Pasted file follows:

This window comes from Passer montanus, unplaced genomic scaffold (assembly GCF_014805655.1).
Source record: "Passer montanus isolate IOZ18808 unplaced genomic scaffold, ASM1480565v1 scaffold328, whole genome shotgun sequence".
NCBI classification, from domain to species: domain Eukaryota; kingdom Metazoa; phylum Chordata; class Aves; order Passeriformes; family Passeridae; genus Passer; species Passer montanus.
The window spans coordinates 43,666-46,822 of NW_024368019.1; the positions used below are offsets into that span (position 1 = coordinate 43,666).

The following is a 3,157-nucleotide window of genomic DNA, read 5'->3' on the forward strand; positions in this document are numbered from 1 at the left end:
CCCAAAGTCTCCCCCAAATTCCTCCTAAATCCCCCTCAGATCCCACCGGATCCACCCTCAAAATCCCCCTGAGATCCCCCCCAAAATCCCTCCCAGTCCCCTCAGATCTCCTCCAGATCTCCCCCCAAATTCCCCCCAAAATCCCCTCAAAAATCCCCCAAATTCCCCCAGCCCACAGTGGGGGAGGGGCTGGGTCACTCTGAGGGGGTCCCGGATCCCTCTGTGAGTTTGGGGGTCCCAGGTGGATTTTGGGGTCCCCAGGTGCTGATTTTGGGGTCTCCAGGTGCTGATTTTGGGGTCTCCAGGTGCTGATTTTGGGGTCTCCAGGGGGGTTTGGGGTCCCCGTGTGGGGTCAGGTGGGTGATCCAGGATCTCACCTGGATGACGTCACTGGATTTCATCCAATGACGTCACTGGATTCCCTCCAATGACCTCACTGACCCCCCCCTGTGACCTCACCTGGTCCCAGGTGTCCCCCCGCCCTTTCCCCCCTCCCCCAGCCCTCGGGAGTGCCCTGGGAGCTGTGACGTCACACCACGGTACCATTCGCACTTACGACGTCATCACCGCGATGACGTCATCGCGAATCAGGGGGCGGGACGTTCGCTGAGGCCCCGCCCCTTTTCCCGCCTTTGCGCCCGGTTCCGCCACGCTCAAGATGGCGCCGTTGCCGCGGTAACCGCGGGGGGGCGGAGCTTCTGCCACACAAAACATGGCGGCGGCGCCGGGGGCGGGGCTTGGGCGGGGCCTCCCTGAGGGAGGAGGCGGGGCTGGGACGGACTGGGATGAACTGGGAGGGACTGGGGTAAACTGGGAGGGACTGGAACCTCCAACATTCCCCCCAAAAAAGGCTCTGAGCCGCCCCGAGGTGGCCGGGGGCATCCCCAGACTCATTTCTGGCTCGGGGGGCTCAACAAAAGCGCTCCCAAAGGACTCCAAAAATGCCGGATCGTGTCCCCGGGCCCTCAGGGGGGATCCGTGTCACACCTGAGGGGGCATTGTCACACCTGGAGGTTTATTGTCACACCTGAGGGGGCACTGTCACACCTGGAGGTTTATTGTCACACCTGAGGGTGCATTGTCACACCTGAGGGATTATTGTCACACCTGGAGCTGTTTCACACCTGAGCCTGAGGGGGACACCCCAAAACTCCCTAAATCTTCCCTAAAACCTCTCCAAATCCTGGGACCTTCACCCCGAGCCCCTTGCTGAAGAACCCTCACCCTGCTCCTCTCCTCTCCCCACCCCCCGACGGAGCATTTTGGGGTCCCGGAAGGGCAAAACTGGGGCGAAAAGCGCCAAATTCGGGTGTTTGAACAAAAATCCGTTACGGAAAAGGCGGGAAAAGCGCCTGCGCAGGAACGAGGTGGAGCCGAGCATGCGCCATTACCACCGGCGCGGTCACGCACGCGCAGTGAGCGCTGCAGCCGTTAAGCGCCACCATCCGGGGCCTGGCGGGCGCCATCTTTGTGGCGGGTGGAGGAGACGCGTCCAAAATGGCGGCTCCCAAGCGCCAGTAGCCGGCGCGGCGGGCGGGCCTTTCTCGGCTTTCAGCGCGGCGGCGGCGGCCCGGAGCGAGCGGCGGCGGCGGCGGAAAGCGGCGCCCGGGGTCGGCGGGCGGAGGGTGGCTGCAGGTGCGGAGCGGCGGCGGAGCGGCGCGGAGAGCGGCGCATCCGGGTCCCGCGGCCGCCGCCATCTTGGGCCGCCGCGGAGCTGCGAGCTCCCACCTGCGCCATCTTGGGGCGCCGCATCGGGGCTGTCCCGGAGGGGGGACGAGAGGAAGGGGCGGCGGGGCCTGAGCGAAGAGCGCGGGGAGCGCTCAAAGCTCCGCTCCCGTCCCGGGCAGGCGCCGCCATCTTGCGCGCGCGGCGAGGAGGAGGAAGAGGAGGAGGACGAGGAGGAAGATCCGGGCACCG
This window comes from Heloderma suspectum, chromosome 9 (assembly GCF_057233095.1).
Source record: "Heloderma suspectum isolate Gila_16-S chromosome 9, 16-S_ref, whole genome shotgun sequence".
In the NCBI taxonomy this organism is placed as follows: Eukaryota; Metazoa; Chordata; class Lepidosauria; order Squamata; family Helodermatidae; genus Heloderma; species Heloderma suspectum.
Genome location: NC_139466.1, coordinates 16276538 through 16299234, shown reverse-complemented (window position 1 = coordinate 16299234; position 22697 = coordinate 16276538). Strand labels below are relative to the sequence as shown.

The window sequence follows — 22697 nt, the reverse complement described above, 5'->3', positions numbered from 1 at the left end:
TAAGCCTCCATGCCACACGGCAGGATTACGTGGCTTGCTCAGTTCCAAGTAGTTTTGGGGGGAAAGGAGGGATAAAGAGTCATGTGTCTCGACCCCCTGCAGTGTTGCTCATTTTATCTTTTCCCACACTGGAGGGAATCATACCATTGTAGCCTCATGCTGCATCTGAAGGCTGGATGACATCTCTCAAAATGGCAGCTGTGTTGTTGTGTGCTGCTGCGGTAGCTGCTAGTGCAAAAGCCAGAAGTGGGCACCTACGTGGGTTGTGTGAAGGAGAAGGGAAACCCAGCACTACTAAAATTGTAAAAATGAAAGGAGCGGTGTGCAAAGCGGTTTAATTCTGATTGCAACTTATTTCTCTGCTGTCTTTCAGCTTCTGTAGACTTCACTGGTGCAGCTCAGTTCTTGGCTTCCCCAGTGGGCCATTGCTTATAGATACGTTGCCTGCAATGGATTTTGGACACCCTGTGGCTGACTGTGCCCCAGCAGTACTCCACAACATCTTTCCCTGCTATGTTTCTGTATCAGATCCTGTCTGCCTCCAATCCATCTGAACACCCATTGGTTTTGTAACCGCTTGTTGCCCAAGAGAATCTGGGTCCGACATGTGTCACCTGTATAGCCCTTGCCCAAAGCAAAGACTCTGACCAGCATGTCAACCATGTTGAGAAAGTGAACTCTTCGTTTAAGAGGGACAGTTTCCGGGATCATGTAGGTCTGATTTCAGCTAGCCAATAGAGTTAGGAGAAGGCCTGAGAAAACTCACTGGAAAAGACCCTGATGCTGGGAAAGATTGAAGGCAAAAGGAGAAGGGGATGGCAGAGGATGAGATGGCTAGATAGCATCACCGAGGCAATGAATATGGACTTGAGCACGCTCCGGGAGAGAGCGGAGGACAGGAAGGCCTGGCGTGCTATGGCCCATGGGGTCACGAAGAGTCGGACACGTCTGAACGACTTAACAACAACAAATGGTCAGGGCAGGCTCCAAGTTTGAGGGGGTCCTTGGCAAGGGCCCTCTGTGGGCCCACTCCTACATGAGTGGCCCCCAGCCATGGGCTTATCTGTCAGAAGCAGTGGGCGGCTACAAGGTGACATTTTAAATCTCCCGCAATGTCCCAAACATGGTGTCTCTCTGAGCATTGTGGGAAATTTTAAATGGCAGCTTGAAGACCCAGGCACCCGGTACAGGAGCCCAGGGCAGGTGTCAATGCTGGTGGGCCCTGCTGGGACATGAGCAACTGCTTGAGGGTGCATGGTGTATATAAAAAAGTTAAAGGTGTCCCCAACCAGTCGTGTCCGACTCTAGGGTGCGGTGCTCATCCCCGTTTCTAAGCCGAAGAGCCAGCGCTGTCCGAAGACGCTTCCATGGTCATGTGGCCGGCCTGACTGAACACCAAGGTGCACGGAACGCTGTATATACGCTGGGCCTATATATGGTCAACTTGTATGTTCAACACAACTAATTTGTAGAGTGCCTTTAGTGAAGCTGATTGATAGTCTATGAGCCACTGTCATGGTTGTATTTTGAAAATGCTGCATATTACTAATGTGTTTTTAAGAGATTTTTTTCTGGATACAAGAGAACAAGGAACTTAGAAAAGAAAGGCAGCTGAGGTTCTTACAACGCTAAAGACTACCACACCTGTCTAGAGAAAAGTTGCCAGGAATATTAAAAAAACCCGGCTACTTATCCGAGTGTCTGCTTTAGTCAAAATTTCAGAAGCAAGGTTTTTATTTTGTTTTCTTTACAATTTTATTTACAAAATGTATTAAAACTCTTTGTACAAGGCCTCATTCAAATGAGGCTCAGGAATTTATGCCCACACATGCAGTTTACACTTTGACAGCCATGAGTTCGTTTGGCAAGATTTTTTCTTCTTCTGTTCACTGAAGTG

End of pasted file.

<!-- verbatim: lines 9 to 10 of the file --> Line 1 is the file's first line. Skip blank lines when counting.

In the NCBI taxonomy this organism is placed as follows: Eukaryota; Metazoa; Chordata; class Lepidosauria; order Squamata; family Helodermatidae; genus Heloderma; species Heloderma suspectum.
Genome location: NC_139466.1, coordinates 16276538 through 16299234, shown reverse-complemented (window position 1 = coordinate 16299234; position 22697 = coordinate 16276538). Strand labels below are relative to the sequence as shown.